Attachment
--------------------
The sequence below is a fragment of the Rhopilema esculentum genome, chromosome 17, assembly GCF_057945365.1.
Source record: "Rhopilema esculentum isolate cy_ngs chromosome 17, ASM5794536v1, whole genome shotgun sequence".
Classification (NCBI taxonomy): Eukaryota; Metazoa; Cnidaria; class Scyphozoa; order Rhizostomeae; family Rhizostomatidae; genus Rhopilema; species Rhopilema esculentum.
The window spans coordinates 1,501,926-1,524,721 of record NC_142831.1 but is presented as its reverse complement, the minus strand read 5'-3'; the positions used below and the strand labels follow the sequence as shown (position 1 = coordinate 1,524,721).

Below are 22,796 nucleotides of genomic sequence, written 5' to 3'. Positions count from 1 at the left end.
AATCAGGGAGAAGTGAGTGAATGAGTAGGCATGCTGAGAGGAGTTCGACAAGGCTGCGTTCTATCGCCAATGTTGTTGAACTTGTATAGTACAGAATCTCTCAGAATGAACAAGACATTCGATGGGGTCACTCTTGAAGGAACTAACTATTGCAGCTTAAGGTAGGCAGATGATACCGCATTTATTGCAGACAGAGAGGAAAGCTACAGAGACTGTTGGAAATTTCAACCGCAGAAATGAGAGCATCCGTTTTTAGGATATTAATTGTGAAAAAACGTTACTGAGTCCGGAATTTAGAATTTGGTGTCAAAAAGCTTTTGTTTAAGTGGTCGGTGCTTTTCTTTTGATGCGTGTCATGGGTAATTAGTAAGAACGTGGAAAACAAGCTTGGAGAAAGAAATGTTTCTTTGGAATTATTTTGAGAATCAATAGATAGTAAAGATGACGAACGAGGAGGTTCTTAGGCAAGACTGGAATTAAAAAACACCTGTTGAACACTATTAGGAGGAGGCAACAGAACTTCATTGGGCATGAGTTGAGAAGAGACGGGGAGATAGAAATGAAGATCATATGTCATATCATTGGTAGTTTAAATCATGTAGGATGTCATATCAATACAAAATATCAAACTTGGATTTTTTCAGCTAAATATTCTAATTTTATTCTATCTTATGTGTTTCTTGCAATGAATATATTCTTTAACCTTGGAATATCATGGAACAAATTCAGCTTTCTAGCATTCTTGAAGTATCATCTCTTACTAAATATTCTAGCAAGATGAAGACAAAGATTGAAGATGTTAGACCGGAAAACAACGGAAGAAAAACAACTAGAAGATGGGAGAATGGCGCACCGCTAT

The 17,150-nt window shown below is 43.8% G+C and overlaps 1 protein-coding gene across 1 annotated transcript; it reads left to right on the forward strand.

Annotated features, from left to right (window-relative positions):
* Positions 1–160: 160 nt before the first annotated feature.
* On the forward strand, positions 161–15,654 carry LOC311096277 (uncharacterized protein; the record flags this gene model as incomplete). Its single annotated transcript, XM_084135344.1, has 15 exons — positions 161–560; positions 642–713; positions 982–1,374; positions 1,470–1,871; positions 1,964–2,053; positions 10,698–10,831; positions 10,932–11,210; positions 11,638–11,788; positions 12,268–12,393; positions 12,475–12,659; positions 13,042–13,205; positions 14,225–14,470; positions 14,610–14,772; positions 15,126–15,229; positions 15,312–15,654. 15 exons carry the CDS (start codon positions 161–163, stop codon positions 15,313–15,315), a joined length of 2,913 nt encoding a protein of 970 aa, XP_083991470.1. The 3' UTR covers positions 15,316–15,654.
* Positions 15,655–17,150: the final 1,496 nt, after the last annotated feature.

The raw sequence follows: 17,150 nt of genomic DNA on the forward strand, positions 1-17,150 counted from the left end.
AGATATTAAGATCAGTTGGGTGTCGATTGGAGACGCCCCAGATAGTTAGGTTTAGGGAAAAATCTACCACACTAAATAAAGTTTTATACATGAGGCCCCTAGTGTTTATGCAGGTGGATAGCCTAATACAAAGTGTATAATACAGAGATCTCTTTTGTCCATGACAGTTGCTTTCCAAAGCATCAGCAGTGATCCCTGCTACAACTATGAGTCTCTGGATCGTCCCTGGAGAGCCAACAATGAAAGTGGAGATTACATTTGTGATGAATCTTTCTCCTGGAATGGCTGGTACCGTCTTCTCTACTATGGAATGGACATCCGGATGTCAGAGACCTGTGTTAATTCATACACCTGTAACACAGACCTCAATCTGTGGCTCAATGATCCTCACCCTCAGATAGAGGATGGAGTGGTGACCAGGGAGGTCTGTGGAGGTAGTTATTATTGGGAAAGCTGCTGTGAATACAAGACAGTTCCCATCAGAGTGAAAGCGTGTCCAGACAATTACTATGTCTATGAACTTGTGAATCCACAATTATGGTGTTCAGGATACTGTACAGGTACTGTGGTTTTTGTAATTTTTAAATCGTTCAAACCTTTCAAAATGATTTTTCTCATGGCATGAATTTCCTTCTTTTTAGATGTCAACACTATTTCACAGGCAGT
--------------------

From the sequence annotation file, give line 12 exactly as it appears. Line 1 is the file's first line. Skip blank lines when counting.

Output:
The raw sequence follows: 17,150 nt of genomic DNA on the forward strand, positions 1-17,150 counted from the left end.